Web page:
Dealership software giant Reynolds and Reynolds Co. vigorously defended its certification program for third-party vendors in the face of an antitrust lawsuit.
Authenticom, a data integration company, sued Reynolds and CDK Global Inc., saying the two colluded to divvy up the dealership data integration business and drive smaller rivals out of business.
Reynolds wouldn't comment on the lawsuit's specifics, but spokes-man Tom Schwartz highlighted the company's security policies.
In an email, Schwartz said Authenticom has "consistently" tried to thwart the security safeguards of Reynolds' dealership management system. He said the company will continue to defend the Reynolds Certified Interface program against attempts by third parties to "circumvent Reynolds policies or to gain unfettered, direct access" to its DMS.
Reynolds considers Authenticom to be a "hostile data integrator" that doesn't meet its certification program's standards, he wrote.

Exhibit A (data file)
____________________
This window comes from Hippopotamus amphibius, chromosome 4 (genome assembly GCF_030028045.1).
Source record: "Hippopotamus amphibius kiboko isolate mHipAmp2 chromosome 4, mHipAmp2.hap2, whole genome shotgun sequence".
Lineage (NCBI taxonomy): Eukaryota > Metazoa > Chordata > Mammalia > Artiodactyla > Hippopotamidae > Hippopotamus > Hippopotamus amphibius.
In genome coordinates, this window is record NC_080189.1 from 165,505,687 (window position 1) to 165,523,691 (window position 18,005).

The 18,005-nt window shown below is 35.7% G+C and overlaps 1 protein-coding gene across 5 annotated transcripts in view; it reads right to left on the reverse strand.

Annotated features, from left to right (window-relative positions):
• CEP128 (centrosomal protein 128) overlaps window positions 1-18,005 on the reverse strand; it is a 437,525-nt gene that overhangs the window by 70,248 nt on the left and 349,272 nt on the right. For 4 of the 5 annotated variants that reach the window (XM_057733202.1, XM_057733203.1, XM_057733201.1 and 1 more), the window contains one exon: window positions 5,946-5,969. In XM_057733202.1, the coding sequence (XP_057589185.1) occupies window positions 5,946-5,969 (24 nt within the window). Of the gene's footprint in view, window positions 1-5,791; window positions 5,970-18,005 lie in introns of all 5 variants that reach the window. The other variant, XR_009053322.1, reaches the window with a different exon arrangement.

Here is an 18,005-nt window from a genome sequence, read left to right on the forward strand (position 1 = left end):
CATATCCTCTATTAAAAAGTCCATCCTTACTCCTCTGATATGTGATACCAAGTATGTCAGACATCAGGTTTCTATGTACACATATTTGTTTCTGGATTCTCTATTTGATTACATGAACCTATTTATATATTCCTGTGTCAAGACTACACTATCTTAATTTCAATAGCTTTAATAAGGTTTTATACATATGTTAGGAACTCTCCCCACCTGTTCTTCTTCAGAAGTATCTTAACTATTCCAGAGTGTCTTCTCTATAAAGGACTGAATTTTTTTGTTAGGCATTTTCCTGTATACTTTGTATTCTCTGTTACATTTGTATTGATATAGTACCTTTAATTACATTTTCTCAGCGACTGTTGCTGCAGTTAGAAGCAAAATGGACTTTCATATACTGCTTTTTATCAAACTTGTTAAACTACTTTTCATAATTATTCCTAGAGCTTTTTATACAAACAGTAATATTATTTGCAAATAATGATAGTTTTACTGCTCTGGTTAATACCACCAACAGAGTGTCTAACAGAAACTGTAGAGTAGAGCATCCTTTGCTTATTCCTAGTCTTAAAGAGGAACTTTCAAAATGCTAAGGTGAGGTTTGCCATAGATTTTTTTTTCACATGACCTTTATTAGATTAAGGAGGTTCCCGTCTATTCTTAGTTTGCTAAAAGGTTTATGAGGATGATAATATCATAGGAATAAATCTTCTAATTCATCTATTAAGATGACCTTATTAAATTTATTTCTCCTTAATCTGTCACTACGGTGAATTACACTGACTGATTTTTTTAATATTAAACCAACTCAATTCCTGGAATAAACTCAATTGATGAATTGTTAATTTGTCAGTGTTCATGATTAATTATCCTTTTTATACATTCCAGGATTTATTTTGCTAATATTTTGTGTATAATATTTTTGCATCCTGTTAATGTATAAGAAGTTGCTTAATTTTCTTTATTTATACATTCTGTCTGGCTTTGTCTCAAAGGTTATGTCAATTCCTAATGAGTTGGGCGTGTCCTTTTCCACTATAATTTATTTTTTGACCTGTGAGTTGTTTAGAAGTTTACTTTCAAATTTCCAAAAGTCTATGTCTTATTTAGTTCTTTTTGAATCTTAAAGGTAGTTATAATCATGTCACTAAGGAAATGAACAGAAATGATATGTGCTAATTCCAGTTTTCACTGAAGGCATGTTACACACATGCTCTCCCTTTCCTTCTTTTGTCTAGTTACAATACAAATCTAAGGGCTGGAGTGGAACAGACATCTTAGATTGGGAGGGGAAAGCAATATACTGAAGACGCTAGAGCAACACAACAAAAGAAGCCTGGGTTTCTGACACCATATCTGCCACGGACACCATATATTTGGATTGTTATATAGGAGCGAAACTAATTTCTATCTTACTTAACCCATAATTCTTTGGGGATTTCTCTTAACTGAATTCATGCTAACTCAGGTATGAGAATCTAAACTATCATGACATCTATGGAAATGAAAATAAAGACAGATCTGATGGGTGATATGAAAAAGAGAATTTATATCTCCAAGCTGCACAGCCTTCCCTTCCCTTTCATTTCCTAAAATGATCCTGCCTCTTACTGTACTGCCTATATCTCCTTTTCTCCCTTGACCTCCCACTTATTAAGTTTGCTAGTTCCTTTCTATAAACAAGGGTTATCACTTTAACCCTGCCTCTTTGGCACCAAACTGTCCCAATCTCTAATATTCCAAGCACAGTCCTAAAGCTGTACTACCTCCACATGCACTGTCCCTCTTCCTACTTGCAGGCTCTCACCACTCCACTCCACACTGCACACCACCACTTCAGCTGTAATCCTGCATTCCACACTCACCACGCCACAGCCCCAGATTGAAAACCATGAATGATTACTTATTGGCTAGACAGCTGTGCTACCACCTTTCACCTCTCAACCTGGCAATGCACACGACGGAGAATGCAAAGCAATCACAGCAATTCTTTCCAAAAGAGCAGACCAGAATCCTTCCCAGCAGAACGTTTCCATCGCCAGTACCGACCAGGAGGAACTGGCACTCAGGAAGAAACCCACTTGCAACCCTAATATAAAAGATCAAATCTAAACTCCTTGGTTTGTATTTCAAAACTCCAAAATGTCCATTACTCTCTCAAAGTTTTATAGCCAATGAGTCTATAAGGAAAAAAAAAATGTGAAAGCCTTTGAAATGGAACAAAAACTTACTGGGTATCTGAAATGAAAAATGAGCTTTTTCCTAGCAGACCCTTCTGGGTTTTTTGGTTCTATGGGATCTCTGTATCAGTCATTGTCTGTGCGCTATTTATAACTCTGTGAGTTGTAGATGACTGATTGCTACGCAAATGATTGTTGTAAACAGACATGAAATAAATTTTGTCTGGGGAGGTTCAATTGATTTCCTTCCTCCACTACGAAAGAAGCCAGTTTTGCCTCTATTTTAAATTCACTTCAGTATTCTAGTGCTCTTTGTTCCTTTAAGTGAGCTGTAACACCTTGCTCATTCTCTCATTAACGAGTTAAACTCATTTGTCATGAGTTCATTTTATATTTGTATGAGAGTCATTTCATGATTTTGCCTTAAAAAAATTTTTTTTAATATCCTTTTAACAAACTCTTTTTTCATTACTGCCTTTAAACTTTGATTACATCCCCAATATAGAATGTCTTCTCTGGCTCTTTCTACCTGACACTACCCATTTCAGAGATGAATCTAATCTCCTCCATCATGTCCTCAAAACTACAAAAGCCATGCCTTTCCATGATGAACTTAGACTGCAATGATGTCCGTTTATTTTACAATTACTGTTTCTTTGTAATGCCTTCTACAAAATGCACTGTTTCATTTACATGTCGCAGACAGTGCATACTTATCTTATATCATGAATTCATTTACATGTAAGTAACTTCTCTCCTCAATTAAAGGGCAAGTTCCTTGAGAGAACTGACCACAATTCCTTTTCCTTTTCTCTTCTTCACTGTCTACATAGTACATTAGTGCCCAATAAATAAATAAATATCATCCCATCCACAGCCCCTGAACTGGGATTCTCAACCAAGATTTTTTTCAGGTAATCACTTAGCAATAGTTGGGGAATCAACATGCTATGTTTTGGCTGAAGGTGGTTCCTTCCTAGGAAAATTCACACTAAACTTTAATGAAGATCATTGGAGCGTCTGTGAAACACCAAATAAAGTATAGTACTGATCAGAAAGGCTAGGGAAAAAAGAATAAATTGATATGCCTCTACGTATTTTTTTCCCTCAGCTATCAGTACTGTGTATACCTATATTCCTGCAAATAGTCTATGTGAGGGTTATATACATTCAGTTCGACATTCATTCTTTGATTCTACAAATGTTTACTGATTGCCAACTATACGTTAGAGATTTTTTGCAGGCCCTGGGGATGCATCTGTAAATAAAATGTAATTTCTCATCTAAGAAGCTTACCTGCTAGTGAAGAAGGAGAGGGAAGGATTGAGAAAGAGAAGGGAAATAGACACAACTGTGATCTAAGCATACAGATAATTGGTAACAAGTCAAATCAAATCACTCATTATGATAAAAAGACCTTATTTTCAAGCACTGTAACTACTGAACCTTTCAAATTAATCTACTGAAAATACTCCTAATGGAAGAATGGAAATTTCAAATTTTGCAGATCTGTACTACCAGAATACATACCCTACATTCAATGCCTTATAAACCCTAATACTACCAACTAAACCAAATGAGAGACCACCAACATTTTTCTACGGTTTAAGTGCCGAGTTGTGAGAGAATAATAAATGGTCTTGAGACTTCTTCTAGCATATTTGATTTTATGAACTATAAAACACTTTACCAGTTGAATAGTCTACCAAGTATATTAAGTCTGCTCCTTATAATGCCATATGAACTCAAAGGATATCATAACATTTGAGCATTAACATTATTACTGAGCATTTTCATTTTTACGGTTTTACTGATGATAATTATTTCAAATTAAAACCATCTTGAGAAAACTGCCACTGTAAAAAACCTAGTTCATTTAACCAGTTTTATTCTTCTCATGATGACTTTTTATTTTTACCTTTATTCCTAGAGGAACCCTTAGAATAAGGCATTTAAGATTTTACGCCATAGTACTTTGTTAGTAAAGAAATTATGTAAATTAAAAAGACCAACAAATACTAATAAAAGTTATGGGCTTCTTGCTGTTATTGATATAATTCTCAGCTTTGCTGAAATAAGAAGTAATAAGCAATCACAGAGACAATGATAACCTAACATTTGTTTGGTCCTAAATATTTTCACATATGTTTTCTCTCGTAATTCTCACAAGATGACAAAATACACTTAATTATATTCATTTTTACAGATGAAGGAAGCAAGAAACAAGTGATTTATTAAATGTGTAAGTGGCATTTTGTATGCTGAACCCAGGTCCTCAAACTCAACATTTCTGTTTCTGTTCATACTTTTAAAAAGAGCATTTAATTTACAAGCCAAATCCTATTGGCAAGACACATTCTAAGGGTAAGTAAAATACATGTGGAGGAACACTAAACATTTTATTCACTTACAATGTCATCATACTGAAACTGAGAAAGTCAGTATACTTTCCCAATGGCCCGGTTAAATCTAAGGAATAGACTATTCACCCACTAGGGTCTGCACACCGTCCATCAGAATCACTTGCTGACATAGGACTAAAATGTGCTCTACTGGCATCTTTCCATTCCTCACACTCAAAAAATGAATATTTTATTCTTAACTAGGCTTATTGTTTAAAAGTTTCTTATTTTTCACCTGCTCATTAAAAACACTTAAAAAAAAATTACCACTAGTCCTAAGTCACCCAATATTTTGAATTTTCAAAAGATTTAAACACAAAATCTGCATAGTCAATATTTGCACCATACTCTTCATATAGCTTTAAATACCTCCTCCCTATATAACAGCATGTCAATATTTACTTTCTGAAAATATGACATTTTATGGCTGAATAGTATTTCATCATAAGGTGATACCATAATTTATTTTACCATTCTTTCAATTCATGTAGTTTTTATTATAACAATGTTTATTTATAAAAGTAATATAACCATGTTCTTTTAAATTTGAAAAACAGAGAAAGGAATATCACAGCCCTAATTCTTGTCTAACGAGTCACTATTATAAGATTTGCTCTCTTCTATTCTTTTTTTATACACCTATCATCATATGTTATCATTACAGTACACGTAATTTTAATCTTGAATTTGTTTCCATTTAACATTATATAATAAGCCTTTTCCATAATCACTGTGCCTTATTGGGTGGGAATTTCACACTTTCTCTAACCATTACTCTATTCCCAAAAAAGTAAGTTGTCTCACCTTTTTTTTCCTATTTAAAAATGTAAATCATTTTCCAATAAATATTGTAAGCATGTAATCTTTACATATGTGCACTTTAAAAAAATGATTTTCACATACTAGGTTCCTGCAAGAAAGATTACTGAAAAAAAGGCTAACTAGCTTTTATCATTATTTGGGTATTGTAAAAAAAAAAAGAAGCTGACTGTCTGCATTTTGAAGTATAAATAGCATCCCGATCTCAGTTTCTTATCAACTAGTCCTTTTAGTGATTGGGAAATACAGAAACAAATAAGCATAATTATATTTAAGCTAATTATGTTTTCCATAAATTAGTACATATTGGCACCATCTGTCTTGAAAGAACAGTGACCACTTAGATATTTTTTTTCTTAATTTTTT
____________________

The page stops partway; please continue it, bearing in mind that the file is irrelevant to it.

Those standards declare that a third party will tell dealers how data will be used, by whom, and that the data will not be sent to other destinations and service providers, Schwartz said. The standards also mandate that third parties "allow for the ongoing electronic monitoring of the data exchange to verify who accessed the data, when, and the data fields extracted."
He added: "We take seriously our shared commitment and responsibility with dealers to protect the data in the Reynolds DMS -- customer data, dealership business data, and Reynolds' intellectual property resident in the system."